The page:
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    im quite confused about c3 logarithms as i missed all my lessons on it due to a course, and now im having to teach myself.. but the book isnt very explanatory.. im having trouble finding the gradient.. im pretty sure its not just differentiating the expression y = e^x?

    Thanks in advance..
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    \displaystyle\lim_{h\to0}[\frac{e^{x+h}-e^x}{h}]=\frac{e^x(e^h-1)}{h}=e^x\lim_{h\to0}[\frac{e^h-1}{h}] And by L'Hoptial once the limit will be \lim_{h\to0}e^h=1 and thus the derivative of e^x is e^x...

    Sorry don't really know what your question was
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    Nope, that was his question

    The differential of e^x is e^x. Odd
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    (Original post by nota bene)
    \displaystyle\lim_{h\to0}[\frac{e^{x+h}-e^x}{h}]=\frac{e^x(e^h-1)}{h}=e^x\lim_{h\to0}[\frac{e^h-1}{h}] And by L'Hoptial once the limit will be \lim_{h\to0}e^h=1 and thus the derivative of e^x is e^x...
    How can you use l'Hopital's rule when it relies on knowing what the derivative of e^x is in the first place??
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    exactly.. :rolleyes:

    edit: for the post above the one above..


    well in the book they just seem to have a gradient already.. they dont explain how they got it..


    for example.. the gradient of y = 2^x is 0.7 x 2^x...

    why?!?
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    firstly, for A level, you're not going to need to "prove" anything about the derivative of e^x - you just take it as given that its derivative is e^x.

    now, if y = a^x, then taking logs gives you ln y = x ln a so you can rewrite the original equation as y = e^(x ln a).

    since ln a is just a constant, you can differentiate this to get:

    dy/dx = (ln a) e^(x ln a) = (ln a) a^x.

    In your case, a= 2 so the constant that appears when you differentiate is just ln 2 which is approx 0.7.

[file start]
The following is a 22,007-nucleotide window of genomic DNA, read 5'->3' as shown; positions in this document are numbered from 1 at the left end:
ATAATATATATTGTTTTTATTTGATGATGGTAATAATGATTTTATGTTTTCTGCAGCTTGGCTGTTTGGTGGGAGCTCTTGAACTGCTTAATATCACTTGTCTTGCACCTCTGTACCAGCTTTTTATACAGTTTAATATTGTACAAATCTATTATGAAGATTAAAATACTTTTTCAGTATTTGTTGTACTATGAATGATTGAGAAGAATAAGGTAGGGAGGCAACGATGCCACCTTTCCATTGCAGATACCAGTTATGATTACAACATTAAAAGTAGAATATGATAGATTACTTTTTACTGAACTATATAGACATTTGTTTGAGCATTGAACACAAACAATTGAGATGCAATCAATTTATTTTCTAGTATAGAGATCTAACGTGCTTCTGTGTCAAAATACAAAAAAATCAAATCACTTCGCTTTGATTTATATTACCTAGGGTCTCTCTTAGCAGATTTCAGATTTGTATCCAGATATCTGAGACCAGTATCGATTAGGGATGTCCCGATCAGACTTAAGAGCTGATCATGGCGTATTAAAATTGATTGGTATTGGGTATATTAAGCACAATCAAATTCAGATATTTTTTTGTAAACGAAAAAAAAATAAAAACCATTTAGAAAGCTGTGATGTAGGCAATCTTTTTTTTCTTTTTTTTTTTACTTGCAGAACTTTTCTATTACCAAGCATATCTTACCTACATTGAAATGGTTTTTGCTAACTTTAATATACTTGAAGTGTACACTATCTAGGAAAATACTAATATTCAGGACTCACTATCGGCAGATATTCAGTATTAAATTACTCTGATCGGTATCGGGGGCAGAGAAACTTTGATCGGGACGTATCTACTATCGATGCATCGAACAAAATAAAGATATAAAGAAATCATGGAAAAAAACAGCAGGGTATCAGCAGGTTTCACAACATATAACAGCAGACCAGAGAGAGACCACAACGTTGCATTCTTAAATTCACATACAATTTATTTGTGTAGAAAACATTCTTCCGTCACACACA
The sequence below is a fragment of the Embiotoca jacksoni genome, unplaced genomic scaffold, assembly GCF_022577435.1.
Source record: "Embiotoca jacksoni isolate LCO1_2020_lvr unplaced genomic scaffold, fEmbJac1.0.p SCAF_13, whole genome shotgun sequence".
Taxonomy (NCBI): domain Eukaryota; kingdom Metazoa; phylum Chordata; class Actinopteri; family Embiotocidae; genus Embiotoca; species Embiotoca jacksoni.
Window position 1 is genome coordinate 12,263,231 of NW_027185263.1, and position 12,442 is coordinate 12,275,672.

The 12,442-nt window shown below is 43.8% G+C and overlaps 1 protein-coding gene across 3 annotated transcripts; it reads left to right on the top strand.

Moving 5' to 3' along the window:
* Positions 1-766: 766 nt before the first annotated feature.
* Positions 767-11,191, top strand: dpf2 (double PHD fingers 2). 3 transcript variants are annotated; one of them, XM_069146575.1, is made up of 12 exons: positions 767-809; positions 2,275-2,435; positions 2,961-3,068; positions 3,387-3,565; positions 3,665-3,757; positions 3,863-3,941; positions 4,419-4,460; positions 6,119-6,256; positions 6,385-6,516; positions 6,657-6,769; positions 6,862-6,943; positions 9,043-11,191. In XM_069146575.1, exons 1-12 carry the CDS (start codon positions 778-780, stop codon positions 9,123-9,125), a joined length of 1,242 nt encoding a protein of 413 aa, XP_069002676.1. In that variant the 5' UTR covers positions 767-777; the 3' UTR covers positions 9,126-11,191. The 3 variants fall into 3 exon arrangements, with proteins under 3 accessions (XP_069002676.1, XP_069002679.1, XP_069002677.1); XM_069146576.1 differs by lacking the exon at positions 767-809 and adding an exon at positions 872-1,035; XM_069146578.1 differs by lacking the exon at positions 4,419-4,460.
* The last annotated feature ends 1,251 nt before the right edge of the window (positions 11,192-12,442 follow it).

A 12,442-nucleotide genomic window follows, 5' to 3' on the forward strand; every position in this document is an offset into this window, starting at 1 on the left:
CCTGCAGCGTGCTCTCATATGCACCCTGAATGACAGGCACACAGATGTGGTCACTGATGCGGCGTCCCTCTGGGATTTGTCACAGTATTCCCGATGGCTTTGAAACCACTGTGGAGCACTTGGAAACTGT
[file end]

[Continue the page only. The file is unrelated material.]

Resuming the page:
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    (Original post by nota bene)
    \displaystyle\lim_{h\to0}[\frac{e^{x+h}-e^x}{h}]=\frac{e^x(e^h-1)}{h}=e^x\lim_{h\to0}[\frac{e^h-1}{h}] And by L'Hoptial once the limit will be \lim_{h\to0}e^h=1 and thus the derivative of e^x is e^x...

    Sorry don't really know what your question was
    No. I think the proof of e^x consists of it's maclaurin expansion being differentiated.
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    (Original post by Pencil King)
    No. I think the proof of e^x consists of it's maclaurin expansion being differentiated.
    But the Maclaurin series still relies on knowing f'(0), f''(0) etc and plugging these into a formula - i.e you have to differentiate your function f!!

    A proper proof would start from defining e^x as a power series, proving that it converges, and showing that it can be differentiated / integrated using theorems of analysis. That's why you won't find it in an A level course...
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    umm.. thanks for your help.. but im guessing it doesn't yet have anything to do with maclaurin or l'hoptial.. as i have no idea what they are and the book doesnt seem to mention them anyway... ?
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    (Original post by davros)
    But the Maclaurin series still relies on knowing f'(0), f''(0) etc and plugging these into a formula - i.e you have to differentiate your function f!!

    A proper proof would start from defining e^x as a power series, proving that it converges, and showing that it can be differentiated / integrated using theorems of analysis. That's why you won't find it in an A level course...
    Agreed.
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    (Original post by n0b0dy)
    umm.. thanks for your help.. but im guessing it doesn't yet have anything to do with maclaurin or l'hoptial.. as i have no idea what they are and the book doesnt seem to mention them anyway... ?